Tracy Harrison, Chief Executive, Northern Housing Consortium formally opened the Jury with brief remarks as to why the NHC alongside partners First Choice Homes Oldham, Karbon Homes, Salix Homes, Thirteen Group, and Yorkshire Housing, decided to establish the Social Housing Tenants’ Climate Jury.

Session 2 & 3 – An introduction to the science of Climate Change, it’s Causes, and Impacts

Early sessions of the Jury were used to establish a baseline of knowledge around climate change. This began with a presentation by Professor Sir Brian Hoskins, the current Chair and Founding Director of the Grantham Institute for Climate Change and the Environment at Imperial College London.

Other speakers, including academics and practitioners, spoke to the Jury around the impact of climate change, the various sources of carbon emissions – ranging from energy, industry, agriculture and food, transport, as well as forestry and land use, and the specific contribution housing makes through domestic carbon emissions.

Session 4 & 5 – Housing Retrofit: What does it mean for the Tenant, Landlord, Environment, and Wider Society

From Session 4 the Social Housing Tenants’ Climate Jury, the Jury began to narrow its focus from the wider implications of Climate Change science to housing retrofit and the processes and technology involved.

In addition to offering an overview of the kinds of interventions and renewable heating technologies that may become commonplace, invited commentators were asked to focus on the tangible impacts on tenants lives; visible changes to the home, the size of various types of renewable heating technology and where they are positioned on the property, how long it takes to install and any complications that might arise, and what could be expected in living in a retrofitted home.

In addition to commentators, the Jury also held a series of informal discussions with tenants who have experience of having their home retrofitted to understand the tenant experience first-hand.

Next Steps

The Jury recently met to reflect on their work to date and identify key issues they felt warranted further scrutiny and collate questions they felt remained unanswered. These will form the basis of future sessions as the Jury gradually turn towards developing their recommendations as to how tenants, social housing providers, and others can work together to tackle climate change in our homes and neighbourhoods.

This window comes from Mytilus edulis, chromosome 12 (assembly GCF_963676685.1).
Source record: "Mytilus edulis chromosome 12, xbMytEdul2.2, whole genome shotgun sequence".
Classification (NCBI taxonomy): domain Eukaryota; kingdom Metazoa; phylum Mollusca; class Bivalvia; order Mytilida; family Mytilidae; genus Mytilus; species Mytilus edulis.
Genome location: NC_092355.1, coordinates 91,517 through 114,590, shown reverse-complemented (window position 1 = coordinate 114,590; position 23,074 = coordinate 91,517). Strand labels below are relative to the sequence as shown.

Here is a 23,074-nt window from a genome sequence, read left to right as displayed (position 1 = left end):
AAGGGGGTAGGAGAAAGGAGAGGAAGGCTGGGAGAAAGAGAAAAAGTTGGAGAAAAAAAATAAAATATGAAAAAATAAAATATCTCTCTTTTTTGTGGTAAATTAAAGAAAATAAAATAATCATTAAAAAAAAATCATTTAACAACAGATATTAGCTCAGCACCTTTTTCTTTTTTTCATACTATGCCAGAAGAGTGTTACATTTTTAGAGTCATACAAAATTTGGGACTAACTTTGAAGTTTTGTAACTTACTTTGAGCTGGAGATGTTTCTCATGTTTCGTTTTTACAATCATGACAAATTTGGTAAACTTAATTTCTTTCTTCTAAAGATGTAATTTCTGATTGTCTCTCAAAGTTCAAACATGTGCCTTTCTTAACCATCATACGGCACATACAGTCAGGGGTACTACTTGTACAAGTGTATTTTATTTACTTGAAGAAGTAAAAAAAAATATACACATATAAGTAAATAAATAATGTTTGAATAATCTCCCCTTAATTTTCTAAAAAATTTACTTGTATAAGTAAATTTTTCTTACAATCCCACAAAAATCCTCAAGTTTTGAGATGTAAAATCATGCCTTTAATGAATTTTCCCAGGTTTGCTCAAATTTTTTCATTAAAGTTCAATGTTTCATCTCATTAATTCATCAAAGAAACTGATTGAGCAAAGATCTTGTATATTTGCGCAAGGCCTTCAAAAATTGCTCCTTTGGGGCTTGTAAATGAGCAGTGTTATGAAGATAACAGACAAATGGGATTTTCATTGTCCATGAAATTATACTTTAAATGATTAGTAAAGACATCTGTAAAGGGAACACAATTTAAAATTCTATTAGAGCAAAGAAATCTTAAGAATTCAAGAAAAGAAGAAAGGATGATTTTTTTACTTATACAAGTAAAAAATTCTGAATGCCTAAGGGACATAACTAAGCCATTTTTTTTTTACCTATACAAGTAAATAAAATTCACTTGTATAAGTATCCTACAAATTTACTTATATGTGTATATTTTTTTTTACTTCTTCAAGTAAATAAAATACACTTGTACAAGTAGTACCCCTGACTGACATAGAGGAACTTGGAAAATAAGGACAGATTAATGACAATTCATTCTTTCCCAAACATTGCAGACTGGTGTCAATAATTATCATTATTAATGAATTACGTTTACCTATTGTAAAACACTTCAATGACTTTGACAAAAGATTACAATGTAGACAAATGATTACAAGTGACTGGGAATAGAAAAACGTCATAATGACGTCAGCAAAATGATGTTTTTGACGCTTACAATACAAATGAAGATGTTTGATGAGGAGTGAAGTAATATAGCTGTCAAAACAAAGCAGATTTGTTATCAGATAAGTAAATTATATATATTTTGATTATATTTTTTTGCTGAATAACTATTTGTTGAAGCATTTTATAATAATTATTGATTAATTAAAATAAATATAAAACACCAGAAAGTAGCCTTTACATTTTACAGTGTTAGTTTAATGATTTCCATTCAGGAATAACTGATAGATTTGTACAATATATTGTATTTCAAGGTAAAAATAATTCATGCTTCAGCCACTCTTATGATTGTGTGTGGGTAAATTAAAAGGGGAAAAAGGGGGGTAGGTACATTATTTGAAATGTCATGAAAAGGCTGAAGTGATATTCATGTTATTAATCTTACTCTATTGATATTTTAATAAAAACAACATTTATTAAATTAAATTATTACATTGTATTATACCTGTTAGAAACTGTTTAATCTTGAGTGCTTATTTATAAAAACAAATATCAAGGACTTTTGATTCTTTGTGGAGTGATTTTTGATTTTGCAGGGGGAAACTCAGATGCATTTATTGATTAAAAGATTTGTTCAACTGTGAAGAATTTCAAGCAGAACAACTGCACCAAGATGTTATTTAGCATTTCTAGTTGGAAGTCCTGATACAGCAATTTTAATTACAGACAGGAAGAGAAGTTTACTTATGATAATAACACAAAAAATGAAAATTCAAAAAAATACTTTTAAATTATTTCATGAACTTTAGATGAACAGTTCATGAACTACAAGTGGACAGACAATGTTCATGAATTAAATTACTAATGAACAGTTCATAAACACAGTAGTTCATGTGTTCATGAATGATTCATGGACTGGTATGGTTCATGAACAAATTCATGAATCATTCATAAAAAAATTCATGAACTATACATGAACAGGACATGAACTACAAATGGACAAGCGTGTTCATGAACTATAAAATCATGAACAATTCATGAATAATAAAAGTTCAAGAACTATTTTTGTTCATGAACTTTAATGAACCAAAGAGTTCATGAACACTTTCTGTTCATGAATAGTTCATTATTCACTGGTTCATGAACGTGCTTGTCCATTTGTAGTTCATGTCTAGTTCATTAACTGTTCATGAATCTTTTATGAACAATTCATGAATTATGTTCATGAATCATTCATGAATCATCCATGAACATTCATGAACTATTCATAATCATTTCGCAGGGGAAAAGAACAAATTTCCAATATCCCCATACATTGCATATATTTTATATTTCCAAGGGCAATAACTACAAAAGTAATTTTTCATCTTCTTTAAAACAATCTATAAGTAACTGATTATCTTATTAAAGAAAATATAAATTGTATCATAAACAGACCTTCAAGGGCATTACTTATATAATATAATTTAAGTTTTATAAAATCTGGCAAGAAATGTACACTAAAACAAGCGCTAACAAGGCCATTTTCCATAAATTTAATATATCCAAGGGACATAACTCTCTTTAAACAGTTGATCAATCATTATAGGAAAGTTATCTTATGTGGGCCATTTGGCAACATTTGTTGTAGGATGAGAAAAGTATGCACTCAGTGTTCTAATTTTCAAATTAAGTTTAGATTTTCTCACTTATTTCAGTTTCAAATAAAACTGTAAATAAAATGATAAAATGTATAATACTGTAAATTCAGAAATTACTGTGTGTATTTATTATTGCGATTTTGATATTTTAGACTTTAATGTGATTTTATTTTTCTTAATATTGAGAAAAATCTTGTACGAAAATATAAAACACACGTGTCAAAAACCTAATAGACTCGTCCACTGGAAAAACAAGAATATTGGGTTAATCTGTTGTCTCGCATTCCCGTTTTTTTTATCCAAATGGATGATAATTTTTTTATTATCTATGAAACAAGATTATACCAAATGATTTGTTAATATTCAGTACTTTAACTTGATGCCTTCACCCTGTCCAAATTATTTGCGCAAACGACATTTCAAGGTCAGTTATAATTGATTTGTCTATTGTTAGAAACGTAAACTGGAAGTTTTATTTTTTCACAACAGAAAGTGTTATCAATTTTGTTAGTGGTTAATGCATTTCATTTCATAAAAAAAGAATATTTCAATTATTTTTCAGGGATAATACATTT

Recordings of invited commentators can be found on the Jury’s dedicated webpage:

http://www.northern-consortium.org.uk/the-social-housing-tenants-climate-jury/jury-sessions/

The final report and recommendations of the Jury will be launched at the NHC’s flagship Northern Housing Summit taking place the 2nd and 4th November. NHC members can confirm their attendance, and non-members can purchase a ticket to the event via MyNHC:

https://www.mynhc.org.uk/event/general?id=Northern_Housing_Summit_2021190140910

First of its kind Social Housing Tenants’ Climate Jury meets tonight

The north of England’s first tenants’ climate jury will host its inaugural session tonight.

The Social Housing Tenants’ Climate Jury is made up of 30 tenants from project partners First Choice Homes Oldham, Karbon Homes, Salix Homes, Thirteen Group, and Yorkshire Housing.

The project is being led by the Northern Housing Consortium (NHC), which represents the views of housing organisations in the North of England, and overseen by an independent panel.

The jury will consider how residents, social landlords and others can work together to tackle climate change in homes and neighbourhoods. It will make recommendations to the social housing sector on how tenants would like to see landlords approach the net zero challenge.

Shared Future, one of the UK’s leading experts in organising citizens’ juries, will be facilitating and running the sessions.

The jurors, selected to reflect the diversity of the social housing sector and holding varying opinions on climate change, will meet for 30 hours over ten jury sessions ending in the Autumn.

Jury sessions will be used to explore both climate science and impacts and the way climate change can be addressed at a local level. Jurors will hear from a series of invited experts, take part in group discussion, and work together with facilitators to develop recommendations.

NHC Chief Executive Tracy Harrison said: ‘With over 1 million social rented sector homes across the North requiring green upgrades, the scale of the challenge to transition to net zero is clear.

“Councils and housing associations are ready to rise to this challenge, but these are people’s homes first and foremost, and so we cannot succeed in doing this without talking with our tenants, understanding their concerns and motivations, and listening and acting upon their recommendations.”

The final report and recommendations of the Social Housing Tenants’ Climate Jury will be launched at the NHC’s Northern Housing Summit in November.

Each session will be recorded and members of the public will be able to watch these videos on the Northern Housing Consortium’s webpage on the Tenants’ Jury.

 

Social housing green energy schemes lead way on sector decarbonisation efforts

What do the pioneering ReFLEX Orkney project, the unique ‘Solopower’ solution, and the Government’s Social Housing Decarbonisation Fund Demonstrator all have in common? They are either led by or partnering with one innovative energy services company, SMS plc, which is on a mission to support housing organisations with long-term sustainability and fuel poverty targets.

The intelligent application of distributed green energy technologies – in tandem with new financing solutions that aim to make mass rollout across UK homes realistically deliverable and widely affordable – has potential not only to help Britain fully decarbonise, but also dramatically reduce rates of fuel poverty in the process.